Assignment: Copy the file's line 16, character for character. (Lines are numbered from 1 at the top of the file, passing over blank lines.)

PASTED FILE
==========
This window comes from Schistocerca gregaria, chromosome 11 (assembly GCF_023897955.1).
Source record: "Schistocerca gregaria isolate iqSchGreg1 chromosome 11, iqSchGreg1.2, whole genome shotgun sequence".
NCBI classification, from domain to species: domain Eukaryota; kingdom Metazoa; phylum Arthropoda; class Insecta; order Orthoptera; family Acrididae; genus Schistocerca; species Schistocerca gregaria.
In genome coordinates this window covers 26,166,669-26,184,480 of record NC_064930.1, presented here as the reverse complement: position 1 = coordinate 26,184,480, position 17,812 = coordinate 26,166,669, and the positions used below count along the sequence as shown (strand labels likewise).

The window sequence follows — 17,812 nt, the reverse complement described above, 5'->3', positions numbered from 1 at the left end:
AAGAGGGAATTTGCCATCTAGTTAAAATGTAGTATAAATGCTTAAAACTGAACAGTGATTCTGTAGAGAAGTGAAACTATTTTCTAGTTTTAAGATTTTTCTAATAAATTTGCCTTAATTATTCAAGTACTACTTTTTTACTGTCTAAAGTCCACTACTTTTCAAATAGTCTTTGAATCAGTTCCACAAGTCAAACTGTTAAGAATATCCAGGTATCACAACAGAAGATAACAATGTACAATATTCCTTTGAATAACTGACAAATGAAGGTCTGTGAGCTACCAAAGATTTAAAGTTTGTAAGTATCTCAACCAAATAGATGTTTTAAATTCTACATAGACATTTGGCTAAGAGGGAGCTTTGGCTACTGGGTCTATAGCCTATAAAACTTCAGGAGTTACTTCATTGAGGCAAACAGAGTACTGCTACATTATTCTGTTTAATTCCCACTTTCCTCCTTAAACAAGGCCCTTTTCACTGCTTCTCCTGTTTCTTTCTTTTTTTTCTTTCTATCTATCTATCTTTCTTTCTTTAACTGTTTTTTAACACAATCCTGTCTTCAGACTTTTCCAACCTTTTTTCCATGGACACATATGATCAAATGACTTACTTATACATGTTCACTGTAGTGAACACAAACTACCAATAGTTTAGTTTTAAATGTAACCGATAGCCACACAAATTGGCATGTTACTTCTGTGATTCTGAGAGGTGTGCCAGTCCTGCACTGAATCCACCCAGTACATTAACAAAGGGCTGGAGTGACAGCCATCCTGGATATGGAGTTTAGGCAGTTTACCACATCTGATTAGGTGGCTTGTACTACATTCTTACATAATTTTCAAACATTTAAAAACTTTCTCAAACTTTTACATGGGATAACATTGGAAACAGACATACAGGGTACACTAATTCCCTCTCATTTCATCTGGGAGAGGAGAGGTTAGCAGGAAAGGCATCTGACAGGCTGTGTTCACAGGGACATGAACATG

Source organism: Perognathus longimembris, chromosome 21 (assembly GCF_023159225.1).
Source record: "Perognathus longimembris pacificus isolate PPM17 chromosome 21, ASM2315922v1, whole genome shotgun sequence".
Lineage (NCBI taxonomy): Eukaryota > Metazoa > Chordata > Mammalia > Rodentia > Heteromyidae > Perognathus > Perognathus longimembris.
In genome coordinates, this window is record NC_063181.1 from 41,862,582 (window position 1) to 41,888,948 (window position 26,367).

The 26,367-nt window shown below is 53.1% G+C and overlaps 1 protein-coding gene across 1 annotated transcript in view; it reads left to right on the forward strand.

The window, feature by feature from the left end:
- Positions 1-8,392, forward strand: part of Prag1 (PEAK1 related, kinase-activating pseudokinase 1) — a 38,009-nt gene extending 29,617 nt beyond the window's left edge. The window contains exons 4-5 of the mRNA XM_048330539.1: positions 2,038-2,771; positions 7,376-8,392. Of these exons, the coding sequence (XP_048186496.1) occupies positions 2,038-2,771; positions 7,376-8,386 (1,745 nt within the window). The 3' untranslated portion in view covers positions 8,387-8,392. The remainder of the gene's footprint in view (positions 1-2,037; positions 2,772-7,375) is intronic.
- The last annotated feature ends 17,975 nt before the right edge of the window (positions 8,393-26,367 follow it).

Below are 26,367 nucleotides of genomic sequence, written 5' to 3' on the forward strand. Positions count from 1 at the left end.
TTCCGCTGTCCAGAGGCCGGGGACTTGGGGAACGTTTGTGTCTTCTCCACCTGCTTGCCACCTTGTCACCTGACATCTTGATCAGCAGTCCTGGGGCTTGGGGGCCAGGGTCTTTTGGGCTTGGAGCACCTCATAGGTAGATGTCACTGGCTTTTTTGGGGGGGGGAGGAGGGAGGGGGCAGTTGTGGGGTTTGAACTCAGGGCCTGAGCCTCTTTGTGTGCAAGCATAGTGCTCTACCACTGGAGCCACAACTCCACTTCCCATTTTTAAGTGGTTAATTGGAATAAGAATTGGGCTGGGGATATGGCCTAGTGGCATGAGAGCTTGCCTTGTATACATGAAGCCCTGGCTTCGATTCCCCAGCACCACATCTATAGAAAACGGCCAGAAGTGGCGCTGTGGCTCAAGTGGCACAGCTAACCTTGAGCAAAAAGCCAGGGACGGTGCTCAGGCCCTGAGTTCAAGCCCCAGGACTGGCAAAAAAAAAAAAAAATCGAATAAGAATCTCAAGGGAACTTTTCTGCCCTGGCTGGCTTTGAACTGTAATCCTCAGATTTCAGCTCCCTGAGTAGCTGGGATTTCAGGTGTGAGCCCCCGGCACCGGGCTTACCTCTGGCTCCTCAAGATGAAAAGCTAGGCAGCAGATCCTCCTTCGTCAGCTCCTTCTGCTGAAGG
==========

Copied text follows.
TTCCGCTGTCCAGAGGCCGGGGACTTGGGGAACGTTTGTGTCTTCTCCACCTGCTTGCCACCTTGTCACCTGACATCTTGATCAGCAGTCCTGGGGCTTGGGGGCCAGGGTCTTTTGGGCTTGGAGCACCTCATAGGTAGATGTCACTGGCTTTTTTGGGGGGGGGAGGAGGGAGGGGGCAGTTGTGGGGTTTGAACTCAGGGCCTGAGCCTCTTTGTGTGCAAGCATAGTGCTCTACCACTGGAGCCACAACTCCACTTCCCATTTTTAAGTGGTTAATTGGAATAAGAATTGGGCTGGGGATATGGCCTAGTGGCATGAGAGCTTGCCTTGTATACATGAAGCCCTGGCTTCGATTCCCCAGCACCACATCTATAGAAAACGGCCAGAAGTGGCGCTGTGGCTCAAGTGGCACAGCTAACCTTGAGCAAAAAGCCAGGGACGGTGCTCAGGCCCTGAGTTCAAGCCCCAGGACTGGCAAAAAAAAAAAAAAATCGAATAAGAATCTCAAGGGAACTTTTCTGCCCTGGCTGGCTTTGAACTGTAATCCTCAGATTTCAGCTCCCTGAGTAGCTGGGATTTCAGGTGTGAGCCCCCGGCACCGGGCTTACCTCTGGCTCCTCAAGATGAAAAGCTAGGCAGCAGATCCTCCTTCGTCAGCTCCTTCTGCTGAAGG